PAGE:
By Mike Collett-White LONDON (Reuters) - Doctor Who is often seen as a quintessentially English character — an eccentric fearlessly fighting Daleks and Cybermen with the help of his TARDIS time machine in the shape of a 1950s London police box.
Now the TV hero is out to conquer America, where, despite enjoying a loyal following, he has yet to compete with other science fiction series like “Star Trek.”
David Tennant, the 10th actor to play the “Time Lord,” has made four special episodes for the BBC series that will be shown in 2009 and 2010, filling the gap before his successor, Matt Smith, appears on screens.
On July 26 the first episode “Doctor Who: Planet of the Dead” will be aired on BBC America, part of the British Broadcasting Corporation, and available in stores there two days later on DVD and Blu-ray.
“Growing up with Doctor Who, I was aware it had an international life,” Tennant said in a telephone interview to publicize the U.S. launch.
“It has never quite conquered America in the mainstream. Even now it’s still not quite in everybody’s consciousness, although the following it has is devoted. BBC America is keen to bridge that gap.”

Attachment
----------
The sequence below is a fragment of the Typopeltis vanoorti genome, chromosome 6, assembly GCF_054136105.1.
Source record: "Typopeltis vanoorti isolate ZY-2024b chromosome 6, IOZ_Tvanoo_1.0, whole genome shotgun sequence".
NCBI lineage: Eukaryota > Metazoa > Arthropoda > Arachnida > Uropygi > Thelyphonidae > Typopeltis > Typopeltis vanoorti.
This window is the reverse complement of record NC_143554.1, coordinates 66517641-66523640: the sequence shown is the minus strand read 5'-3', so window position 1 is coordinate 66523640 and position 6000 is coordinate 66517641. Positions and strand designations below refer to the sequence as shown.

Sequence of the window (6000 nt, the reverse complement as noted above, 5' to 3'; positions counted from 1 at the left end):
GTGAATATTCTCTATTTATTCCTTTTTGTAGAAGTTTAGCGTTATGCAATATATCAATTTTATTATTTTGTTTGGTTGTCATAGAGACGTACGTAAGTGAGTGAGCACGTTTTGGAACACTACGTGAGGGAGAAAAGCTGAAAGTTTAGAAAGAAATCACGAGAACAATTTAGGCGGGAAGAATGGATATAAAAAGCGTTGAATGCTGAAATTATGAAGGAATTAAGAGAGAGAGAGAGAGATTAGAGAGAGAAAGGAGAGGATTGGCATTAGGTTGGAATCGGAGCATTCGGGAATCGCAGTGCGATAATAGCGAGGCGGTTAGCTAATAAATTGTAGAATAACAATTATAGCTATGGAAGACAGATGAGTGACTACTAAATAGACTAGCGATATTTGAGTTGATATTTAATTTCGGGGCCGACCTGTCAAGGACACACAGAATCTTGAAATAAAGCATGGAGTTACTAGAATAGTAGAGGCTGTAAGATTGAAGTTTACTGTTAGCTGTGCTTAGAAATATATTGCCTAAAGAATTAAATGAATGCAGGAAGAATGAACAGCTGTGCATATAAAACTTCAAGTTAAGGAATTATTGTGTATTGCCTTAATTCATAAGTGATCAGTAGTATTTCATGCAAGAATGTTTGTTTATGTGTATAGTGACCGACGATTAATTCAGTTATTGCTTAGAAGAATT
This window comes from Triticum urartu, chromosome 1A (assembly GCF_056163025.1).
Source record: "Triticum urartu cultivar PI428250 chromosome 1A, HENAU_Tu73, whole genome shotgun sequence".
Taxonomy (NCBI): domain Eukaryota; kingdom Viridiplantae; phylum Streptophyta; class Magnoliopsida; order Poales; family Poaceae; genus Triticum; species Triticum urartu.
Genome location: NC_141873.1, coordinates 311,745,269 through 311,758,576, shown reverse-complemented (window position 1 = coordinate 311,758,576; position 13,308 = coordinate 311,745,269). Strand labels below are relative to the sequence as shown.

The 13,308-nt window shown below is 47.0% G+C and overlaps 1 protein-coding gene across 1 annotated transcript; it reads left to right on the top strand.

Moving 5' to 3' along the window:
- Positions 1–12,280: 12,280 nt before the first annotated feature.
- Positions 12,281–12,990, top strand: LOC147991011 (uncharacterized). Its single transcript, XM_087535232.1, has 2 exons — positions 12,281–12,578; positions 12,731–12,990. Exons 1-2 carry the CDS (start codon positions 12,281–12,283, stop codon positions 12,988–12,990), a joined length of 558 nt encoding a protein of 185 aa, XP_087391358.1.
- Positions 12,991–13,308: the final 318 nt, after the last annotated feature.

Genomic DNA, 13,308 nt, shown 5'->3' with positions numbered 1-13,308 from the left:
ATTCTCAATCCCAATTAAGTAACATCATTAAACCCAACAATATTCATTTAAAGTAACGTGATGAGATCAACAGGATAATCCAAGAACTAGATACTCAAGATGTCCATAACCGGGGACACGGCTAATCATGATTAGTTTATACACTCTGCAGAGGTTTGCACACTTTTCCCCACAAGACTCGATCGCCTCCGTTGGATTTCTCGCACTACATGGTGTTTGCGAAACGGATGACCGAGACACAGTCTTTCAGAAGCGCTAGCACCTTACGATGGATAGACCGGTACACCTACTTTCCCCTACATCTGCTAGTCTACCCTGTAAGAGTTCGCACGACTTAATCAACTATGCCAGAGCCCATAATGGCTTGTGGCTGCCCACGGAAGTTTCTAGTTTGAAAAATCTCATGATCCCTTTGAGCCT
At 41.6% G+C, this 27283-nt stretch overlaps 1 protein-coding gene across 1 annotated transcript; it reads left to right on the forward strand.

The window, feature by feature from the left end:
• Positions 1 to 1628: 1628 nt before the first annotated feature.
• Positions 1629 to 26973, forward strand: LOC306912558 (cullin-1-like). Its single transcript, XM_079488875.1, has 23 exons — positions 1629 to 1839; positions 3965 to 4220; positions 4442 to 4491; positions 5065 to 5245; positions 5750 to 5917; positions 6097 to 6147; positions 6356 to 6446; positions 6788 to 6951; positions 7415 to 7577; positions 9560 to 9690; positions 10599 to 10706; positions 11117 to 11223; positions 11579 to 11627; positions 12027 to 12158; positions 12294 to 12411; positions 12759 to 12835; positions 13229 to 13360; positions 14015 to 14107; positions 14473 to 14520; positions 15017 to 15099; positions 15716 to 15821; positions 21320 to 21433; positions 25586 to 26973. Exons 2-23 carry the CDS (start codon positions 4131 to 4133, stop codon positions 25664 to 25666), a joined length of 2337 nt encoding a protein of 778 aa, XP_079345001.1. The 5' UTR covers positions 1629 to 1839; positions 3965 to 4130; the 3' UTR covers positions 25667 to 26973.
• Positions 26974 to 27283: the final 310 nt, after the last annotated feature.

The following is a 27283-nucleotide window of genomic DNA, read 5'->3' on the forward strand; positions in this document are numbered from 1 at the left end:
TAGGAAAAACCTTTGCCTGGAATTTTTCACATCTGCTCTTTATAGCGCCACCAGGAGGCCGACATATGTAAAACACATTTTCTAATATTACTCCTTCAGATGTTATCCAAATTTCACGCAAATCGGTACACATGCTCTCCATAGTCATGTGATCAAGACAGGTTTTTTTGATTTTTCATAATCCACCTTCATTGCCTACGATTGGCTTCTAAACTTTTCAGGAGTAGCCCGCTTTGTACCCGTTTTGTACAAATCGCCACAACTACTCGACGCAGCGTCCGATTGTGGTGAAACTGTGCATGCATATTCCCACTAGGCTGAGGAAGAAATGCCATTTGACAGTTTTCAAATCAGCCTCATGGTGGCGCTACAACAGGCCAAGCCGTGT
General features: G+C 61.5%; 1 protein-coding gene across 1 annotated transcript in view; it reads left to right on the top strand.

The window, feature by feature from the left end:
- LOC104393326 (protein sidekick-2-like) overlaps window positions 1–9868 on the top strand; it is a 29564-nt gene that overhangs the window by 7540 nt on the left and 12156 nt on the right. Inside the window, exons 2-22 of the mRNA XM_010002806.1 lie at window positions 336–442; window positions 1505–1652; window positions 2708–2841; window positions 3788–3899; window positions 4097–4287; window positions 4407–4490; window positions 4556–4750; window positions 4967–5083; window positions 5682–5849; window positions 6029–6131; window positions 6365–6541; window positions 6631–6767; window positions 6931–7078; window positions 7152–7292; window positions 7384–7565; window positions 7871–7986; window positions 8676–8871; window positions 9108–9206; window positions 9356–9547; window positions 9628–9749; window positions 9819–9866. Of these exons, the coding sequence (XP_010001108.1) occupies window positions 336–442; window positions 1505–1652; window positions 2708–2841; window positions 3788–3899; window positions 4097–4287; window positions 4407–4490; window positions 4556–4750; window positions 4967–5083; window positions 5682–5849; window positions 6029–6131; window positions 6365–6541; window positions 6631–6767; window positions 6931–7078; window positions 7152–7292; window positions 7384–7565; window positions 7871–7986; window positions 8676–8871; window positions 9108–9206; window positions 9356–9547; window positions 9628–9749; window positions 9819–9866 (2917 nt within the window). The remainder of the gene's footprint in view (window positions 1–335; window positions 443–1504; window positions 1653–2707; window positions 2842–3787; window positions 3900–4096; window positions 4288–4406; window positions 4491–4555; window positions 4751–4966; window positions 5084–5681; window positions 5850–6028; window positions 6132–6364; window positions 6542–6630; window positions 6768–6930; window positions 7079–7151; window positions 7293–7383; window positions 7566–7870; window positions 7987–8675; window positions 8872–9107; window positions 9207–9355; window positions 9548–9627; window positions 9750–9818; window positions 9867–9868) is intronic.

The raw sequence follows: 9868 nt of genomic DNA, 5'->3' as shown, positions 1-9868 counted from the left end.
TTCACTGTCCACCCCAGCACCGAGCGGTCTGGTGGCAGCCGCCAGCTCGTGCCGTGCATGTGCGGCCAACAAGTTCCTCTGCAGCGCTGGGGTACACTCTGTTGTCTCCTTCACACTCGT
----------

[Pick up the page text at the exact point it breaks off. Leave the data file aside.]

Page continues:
Tennant, popular with fans since taking over as the Time Lord in 2005, believes that Doctor Who’s international popularity may be explained by his being so British.
“That may be part of its appeal overseas, of course, in the same way of (Agatha Christie’s) Miss Marple and other British brands,” said the 38-year-old Scot. “It’s not sci-fi in the traditional American way, it’s not jocks in space.”
In Planet of the Dead, Doctor Who is trapped on a desert planet without the TARDIS. When a London bus arrives in the same world, he joins forces with the mysterious Lady Christina to get back home, with the unfortunate bus passengers.
Tennant said that, like other Doctors before him, he had been concerned at first about accepting a role which could prove hard to shake off once he stood down.
“I worried a little,” he said, referring to his decision to play the part in 2005. “It would have been peculiar not to have had that thought. (But) I was replacing Christopher Eccleston who was hugely respected as a very versatile and varied actor.”
Tennant felt he had been considered for roles partly thanks to the profile Doctor Who gave him, and doubted it would significantly limit opportunities in the future.
Toward the end of his tenure as Doctor Who, Tennant played the title role in a stage production of Shakespeare’s “Hamlet” which earned him generally glowing reviews, and he will appear in the forthcoming St. Trinian’s comedy movie sequel.
Asked how he felt now his Doctor Who successor Smith had been unveiled to the media, Tennant replied:
“I expected it to feel weirder than it did. It is exciting to be experiencing Doctor Who as a spectator again, and what is also nice is that I am as much in the dark as everyone else.
“I remember how that felt,” added the life-long fan of a character who first appeared on television in 1963. “It was thrilling and terrifying and a very exciting time.”
Editing by Steve Addison